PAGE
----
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Q: I have been a victim of abuse for the past 13 years. I have nine police reports of domestic violence incidents, both physical and mental, and many other unreported incidents. I believe my husband wanted to murder me. This is my second attempt to divorce and escape from my abusive husband. The divorce laws have made it a big challenge for me because I have an income advantage over my abuser. I have to pay his rent, health insurance and living expenses because of something called “the status quo law.” Why does this exist and how is this fair? I don’t want to even think of any other woman and her children having to go through so much hardship in an attempt to save their life. – Anonymous
A: Yikes. This is definitely an awful and unfair scenario for a victim of domestic violence who wants to escape an abusive partner. While not a law exactly, family court judges in many states strive to uphold the “status quo” during a divorce, meaning that however the couple balanced financial obligations before filing for divorce, things should stay relatively equal until the divorce is final.
You could see how this law would protect, say, a stay-at-home spouse who was dependent on the income of their working partner. That stay-at-home spouse would still be able to afford basic living expenses until things like spousal or child support were decided in court.
However, you can also see how an abusive partner who doesn’t earn as much as their spouse might use this guideline to have more power and control over their partner. They may threaten to drag divorce proceedings out indefinitely in order to continue to live off of their partner’s dime. This is one facet of post-separation legal abuse that an abuser might use to scare a partner into acquiescing to the demands of an abuser, whatever those might be.
I spoke with the Hon. Catherine Fitzpatrick, JSC, a retired family court judge and current family law mediator in New Jersey, where you [the letter-writer] lives. She says whether or not a judge chooses to uphold the status quo varies from judge to judge, but many family courts will adhere to this type of standard.
As for domestic violence charges, these are tried separately from divorce proceedings in a hearing all their own, which is why you likely weren’t allowed to bring those allegations up in your divorce case when it came to financial support.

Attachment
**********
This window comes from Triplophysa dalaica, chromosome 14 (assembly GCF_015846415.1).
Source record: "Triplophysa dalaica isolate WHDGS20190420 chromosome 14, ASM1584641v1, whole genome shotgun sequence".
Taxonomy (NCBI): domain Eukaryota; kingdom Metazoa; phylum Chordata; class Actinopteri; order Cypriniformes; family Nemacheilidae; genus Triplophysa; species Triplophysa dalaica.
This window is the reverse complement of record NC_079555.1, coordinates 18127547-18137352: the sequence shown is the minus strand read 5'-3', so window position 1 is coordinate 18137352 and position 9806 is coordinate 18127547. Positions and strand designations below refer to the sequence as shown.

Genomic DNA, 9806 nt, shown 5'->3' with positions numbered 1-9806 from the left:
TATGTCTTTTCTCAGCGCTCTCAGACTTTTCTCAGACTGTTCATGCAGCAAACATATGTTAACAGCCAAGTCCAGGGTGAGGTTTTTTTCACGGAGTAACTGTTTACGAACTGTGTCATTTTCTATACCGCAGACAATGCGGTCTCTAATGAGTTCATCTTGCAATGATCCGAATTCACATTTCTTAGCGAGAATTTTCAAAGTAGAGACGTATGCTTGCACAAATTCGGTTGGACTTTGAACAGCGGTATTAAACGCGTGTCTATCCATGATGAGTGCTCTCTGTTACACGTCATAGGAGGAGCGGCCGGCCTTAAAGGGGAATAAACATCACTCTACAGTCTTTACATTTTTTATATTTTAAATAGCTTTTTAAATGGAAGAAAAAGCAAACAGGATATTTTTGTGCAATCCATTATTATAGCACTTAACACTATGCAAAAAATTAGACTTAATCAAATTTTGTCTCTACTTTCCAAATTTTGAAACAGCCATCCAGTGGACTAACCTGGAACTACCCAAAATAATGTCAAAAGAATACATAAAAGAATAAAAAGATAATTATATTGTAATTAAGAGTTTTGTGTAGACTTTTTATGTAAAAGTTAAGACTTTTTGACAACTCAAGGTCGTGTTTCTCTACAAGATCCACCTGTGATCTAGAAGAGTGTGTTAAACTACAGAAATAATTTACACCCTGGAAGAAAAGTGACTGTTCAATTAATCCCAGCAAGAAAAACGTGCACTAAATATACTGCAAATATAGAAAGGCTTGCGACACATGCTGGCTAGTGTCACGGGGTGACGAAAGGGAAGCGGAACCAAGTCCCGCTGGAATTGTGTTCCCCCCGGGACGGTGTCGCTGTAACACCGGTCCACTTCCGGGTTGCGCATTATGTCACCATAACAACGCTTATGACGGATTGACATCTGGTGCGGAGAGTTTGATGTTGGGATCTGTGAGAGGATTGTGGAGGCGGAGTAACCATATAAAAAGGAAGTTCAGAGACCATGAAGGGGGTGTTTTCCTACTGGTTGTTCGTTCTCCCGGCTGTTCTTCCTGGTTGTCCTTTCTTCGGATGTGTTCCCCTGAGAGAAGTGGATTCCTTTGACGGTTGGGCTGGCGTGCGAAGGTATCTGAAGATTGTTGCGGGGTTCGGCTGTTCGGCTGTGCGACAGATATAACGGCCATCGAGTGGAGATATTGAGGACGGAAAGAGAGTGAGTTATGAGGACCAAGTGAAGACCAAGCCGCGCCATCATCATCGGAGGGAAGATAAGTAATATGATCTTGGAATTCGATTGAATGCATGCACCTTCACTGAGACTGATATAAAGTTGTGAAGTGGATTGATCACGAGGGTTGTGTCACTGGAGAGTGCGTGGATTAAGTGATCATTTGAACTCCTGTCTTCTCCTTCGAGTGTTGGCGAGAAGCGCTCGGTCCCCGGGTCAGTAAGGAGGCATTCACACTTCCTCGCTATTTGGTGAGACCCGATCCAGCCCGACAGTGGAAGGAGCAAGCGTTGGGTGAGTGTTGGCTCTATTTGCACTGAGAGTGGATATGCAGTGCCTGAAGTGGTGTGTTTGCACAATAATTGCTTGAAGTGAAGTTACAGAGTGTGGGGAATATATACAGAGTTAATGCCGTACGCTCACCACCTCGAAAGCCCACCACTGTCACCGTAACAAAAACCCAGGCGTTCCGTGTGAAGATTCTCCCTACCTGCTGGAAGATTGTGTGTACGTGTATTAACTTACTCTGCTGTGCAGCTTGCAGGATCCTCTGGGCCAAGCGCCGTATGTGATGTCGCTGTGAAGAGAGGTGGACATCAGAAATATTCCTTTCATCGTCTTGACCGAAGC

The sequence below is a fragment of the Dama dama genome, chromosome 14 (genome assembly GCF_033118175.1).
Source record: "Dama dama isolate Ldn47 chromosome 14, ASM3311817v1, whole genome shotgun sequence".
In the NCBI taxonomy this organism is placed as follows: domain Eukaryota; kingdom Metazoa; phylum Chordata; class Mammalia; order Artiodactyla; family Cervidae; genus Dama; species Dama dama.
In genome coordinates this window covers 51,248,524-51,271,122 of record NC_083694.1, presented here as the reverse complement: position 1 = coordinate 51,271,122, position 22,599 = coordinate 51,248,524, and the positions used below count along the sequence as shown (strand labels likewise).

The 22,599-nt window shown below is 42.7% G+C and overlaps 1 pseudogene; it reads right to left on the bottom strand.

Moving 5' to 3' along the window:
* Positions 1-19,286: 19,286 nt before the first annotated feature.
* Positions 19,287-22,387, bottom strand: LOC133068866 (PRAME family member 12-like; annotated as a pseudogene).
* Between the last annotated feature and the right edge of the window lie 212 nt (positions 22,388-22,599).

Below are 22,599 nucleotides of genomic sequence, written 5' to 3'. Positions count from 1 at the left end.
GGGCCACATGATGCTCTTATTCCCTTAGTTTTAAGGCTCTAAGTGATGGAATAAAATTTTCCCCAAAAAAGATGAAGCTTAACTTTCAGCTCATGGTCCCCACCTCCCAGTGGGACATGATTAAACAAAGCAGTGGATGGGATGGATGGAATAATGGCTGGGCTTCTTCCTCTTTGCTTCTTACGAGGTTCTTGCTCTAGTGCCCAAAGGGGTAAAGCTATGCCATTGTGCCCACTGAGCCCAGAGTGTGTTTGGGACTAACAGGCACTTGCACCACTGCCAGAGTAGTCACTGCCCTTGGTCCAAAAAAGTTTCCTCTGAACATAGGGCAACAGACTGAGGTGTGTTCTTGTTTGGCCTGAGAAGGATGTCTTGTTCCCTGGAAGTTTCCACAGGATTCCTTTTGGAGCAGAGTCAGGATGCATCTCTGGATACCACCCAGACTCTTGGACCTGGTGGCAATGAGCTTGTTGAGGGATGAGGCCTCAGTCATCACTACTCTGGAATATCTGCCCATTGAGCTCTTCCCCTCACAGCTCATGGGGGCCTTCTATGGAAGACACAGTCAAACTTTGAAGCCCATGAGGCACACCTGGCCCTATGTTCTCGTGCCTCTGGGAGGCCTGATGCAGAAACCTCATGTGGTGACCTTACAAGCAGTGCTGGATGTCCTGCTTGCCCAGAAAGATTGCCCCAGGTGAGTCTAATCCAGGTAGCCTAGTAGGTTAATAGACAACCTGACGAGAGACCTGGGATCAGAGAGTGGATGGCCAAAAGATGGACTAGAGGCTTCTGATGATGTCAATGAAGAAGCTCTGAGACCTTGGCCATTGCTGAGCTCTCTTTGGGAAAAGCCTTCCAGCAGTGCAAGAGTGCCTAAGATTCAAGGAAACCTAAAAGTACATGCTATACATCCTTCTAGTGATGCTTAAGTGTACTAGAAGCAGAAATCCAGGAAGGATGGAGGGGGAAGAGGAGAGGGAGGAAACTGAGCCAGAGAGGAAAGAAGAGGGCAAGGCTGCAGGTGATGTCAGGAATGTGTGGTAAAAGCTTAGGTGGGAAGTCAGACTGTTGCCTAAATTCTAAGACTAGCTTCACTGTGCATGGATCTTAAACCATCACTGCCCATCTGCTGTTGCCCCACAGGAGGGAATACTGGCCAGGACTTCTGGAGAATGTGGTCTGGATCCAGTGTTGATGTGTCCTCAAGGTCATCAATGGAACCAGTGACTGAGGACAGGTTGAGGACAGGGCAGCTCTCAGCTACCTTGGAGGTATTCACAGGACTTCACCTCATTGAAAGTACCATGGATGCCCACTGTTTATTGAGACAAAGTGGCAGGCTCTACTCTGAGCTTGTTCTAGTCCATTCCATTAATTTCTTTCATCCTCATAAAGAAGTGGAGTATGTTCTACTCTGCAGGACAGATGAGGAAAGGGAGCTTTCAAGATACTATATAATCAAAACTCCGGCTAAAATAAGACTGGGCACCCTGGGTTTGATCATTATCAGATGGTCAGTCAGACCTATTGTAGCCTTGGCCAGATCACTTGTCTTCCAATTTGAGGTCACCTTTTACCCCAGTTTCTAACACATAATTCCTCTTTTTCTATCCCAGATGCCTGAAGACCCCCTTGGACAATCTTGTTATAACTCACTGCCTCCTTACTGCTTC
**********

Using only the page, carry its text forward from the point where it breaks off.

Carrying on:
“Until the divorce is finalized, judges often maintain the status quo…[they’re] waiting until they hear all the testimony and see evidence of what the marital lifestyle was like,” Fitzpatrick says. The only way to recoup that money would be in the final hearing if there is evidence the spouse who’s receiving financial support lied about his income.
Other than that, domestic violence or not, the “breadwinner” spouse will likely be ordered to continue to pay the bills and expenses of their spouse until things are finalized.
“The court wants to make sure the house doesn’t go into foreclosure. The court has to protect the assets,” says Fitpatrick.
But what if the abuser refuses to leave the shared home and an order of protection is denied? What happens if the survivor doesn’t feel safe returning home, but is still ordered to pay the bills, like you were, something that could potentially be a barrier to escape for survivors?
“You can go out and get an apartment but his lawyer is going to file a temporary support motion and say she moved out and the mortgage payment is due. The mortgage has to be paid.”
Does she have any other options? I asked Fitzpatrick.
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“None that I can think of,” she says.
Alas, all hope is not lost. If a survivor has the means to do so, they can file a personal injury claim against an abusive spouse, which I know you already did (DomesticShelters.org was able to speak to the survivor, who wishes to remain anonymous). In New Jersey, this is called a Tevis claim; in other states, it will likely just be referred to as a personal injury claim. This claim would be filed in conjunction with one’s divorce alleging domestic violence has occurred and physical and/or emotional damages occurred.
If this claim is successful, the survivor could receive monetary damages from their spouse to compensate them for any money they had to spend as a result of injuries and possibly even punitive damages. A Tevis claim can also be used as leverage in the divorce—something the survivor would agree to dismiss in exchange for equitable distribution of assets. It’s best to consult with a lawyer who has experience in domestic violence cases before filing a personal injury claim.
For those considering or facing a divorce, there are certain steps you can take to help protect yourself. See, “After Abuse, a High-Priced Divorce Is the Next Trauma” for more info.
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